The growth of a country depends upon how fast a country can adapt to deregulation and internationalization. Deregulation and internationalization put competitive pressures on the producers, who fundamentally change the structure of the economy. With the advent of technological revolution, there has been fierce competition, which has forced the companies to change their focus. There are four major ways in which changes in economy have made business expansions to stay longer and recessions less probable. These are:
Changes in Corporate Behavior: The pace at which the overall channels of production can change with the changes in business environment reflects the degree of resistance of a particular country in terms of declining growth. Countries in recession which are able to act fast according to the situation are likely to be in a better position than the firms which are slow to take up the advantages of the opportunities prevailing with the changes in the business environment. For instance, fierce competition has forced the companies to adopt a pull strategy instead of a push strategy whereby, the consumer needs and preferences are given the top priorities and the producers are price takers rather than price manipulators. In other words, the producers have lost their power to control prices and now the forces of supply and demand freely determine the prices. As a result, the corporates are looking for new tools and mechanisms to cut costs to increase their profit margins. This corrects the problem of oversupply and underemployment. Another important tool for inculcating efficiency with the firm's operating system is the adoption of just-in-time and other management tools that reduces the ratio of inventories to sales and other significant ratios.
Introduction of Temporary Labor: The temporary labor or ad hoc labor also helps in business expansion. Temporary labor mitigates the pressure on the companies in terms of payroll when the business is in slump. The temporary workers can be easily laid-off at the time of slump. Temporary labor also leads to lower wage inflation. Wage compensation costs are made more flexible by linking an increasing proportion of compensation to profits. For example, introduction of Employee Stock Option Plan (ESOP), where the employee wage is dependent on the stock price movement of the firm. The basic purpose of ESOP is to make employee wages more flexible. Ad hoc labor allows the firm to retain valuable workers as the firm need not be required to lay-off its employees at the time of slowdown. The retrenchment of ad hoc employees also provides a buffer against the declining revenues when the business is in slump.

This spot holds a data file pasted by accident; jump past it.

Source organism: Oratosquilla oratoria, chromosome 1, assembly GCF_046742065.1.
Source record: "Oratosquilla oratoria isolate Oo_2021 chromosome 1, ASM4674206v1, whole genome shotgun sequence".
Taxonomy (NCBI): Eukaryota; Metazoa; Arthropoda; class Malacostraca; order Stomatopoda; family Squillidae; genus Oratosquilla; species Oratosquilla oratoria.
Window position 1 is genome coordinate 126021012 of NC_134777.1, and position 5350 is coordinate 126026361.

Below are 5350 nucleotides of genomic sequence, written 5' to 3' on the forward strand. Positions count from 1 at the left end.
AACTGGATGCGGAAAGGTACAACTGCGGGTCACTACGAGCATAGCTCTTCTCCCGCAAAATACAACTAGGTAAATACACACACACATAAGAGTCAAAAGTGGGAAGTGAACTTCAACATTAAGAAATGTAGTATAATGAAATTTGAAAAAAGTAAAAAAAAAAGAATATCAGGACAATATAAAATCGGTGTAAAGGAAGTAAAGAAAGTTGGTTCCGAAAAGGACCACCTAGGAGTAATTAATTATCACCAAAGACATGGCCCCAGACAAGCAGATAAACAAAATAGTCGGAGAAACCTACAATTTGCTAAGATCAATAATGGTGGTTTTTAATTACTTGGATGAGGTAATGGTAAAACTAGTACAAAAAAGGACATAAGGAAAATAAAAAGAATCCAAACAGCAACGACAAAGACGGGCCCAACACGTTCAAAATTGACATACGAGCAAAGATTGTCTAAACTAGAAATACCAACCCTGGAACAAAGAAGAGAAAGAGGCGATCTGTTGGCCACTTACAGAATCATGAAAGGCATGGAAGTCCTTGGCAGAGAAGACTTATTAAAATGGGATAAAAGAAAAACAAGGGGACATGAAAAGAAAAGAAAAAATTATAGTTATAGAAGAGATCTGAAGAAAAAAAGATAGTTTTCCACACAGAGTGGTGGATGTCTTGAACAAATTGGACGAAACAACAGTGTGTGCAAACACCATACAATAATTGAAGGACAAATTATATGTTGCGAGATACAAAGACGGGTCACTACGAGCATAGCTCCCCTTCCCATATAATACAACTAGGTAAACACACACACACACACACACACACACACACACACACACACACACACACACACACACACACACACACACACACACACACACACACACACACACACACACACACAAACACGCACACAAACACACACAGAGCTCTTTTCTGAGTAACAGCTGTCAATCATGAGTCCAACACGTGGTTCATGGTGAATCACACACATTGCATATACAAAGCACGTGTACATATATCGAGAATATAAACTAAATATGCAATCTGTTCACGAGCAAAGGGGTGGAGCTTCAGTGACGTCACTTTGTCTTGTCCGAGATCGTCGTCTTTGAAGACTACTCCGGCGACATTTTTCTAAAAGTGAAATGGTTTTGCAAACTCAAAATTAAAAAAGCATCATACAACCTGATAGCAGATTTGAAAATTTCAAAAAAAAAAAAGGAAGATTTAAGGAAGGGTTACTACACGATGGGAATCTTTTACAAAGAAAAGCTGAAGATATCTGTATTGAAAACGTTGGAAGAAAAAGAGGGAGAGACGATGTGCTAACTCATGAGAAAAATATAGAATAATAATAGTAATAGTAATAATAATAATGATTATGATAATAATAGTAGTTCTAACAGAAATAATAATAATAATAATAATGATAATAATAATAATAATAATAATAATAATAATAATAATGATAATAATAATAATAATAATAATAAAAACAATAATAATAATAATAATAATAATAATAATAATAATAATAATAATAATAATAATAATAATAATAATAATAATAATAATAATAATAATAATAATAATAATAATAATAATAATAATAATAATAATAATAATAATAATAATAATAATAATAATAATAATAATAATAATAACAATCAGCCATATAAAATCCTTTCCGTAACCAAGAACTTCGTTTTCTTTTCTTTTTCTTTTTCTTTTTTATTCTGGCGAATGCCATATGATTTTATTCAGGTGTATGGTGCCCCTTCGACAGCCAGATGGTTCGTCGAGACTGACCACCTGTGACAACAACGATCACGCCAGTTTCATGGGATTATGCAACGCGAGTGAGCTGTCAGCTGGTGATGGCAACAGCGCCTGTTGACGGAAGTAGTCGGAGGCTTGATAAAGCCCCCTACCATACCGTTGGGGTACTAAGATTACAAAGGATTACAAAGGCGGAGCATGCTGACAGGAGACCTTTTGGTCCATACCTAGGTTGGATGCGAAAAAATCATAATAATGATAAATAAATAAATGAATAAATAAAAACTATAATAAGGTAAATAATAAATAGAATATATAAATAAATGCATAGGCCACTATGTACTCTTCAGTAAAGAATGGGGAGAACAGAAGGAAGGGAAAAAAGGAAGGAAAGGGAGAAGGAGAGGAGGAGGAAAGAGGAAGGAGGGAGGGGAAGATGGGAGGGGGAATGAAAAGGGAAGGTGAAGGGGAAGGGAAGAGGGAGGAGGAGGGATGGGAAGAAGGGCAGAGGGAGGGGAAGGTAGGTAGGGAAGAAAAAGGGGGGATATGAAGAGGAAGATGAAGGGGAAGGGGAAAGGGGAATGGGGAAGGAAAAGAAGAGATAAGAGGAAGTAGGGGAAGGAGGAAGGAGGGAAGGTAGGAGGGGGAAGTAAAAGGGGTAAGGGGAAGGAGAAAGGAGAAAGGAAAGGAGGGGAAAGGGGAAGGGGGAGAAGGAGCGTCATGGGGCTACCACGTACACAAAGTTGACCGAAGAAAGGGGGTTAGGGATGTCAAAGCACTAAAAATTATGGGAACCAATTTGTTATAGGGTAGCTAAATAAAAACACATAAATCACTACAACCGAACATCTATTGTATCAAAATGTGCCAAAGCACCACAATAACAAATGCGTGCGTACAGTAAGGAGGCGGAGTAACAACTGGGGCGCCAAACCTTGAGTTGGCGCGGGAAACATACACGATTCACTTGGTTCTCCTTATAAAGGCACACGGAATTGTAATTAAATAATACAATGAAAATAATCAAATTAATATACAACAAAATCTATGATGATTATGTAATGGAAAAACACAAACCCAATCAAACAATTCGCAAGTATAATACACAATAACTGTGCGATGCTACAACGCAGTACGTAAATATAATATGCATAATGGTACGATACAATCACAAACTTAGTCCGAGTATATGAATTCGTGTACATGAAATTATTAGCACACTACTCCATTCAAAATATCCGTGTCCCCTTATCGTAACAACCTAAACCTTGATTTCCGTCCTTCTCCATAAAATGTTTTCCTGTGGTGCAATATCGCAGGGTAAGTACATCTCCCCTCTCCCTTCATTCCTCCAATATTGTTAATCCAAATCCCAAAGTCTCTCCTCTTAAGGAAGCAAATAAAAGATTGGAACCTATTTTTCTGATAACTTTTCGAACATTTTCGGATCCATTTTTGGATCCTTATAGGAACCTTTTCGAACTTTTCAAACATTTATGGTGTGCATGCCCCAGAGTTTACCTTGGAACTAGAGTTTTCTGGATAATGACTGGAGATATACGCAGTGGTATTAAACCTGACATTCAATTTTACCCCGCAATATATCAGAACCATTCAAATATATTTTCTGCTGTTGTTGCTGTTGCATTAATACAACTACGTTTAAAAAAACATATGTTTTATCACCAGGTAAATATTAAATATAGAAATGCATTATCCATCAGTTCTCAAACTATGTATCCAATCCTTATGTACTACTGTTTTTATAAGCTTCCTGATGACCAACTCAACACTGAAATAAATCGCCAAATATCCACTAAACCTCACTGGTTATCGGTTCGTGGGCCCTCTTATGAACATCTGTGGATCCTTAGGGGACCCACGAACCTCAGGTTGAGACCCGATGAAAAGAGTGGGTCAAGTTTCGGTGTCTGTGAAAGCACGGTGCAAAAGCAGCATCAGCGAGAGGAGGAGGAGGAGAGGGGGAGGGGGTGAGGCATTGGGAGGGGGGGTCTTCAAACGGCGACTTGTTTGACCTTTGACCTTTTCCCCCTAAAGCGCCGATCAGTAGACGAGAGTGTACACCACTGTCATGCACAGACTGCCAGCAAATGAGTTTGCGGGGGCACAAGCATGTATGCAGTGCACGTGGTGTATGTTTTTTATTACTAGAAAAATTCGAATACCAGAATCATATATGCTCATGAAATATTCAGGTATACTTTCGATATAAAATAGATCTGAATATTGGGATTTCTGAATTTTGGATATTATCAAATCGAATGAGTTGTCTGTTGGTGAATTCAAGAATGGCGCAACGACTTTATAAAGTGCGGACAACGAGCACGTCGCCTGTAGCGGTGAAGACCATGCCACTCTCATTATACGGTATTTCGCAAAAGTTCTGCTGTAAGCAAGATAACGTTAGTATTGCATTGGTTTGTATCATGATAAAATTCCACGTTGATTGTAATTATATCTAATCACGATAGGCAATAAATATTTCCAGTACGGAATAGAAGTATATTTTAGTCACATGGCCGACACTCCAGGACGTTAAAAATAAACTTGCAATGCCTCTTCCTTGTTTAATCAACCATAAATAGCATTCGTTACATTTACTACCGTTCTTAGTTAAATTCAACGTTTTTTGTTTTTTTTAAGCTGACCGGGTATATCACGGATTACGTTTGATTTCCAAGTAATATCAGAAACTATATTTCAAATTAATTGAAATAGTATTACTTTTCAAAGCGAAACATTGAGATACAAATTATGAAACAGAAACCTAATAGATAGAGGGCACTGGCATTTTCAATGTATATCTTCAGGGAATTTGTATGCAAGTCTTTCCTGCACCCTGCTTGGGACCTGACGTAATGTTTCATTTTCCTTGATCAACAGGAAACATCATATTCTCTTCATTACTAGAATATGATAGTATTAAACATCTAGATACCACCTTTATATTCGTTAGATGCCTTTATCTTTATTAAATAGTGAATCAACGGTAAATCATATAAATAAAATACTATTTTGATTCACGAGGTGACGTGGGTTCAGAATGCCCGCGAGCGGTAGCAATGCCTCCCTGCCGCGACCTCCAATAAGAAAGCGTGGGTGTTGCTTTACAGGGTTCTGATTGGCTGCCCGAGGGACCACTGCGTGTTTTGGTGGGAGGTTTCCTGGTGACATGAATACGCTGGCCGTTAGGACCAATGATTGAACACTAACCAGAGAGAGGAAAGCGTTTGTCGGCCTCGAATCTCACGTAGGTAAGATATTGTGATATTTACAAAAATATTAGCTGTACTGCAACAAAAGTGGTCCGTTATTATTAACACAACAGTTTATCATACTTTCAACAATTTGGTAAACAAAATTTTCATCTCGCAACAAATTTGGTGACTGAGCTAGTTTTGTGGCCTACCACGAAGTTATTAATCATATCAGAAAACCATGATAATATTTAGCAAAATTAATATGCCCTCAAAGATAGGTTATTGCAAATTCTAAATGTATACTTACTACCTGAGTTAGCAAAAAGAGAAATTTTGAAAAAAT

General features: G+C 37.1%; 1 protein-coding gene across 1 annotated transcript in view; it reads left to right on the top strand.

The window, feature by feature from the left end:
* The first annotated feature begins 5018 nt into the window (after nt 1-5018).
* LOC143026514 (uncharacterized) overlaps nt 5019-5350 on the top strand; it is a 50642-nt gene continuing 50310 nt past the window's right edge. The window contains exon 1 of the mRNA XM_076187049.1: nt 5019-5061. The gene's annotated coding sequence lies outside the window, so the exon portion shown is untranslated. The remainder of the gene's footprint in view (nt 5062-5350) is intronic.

Financial Deregulation: The next important factor is intensifying competition in a country's financial markets through financial deregulation. Financial deregulation means, deregulating interest rates and making them market determined rather than imposing any ceiling on the interest rates offered by certain institutions such as commercial banks, credit unions, etc. For instance, the transformation of US mortgage financing system has made housing transactions more flexible to changes in the interest rates. With this deregulation, housing industry experienced quick changes between booms and busts. This deregulation brought about a marked decline in the cyclical volatility of housing activity and its sensitivity to interest rates. Deregulation of the financial markets also helped the US economy to stabilize by making household net interest receipts more responsive to changes in market interest rates.
International Diversification: Internationalization of a country's economy would also help it to protect from recessions by diversifying both its supply lines and revenue base. When there is a slump in demand locally, global demand might rise which will strengthen the country's economy and will help in recovering the slump in local demand too. Similarly, when there is an increase in demand within the country, then the country's needs can be met by imports from other countries.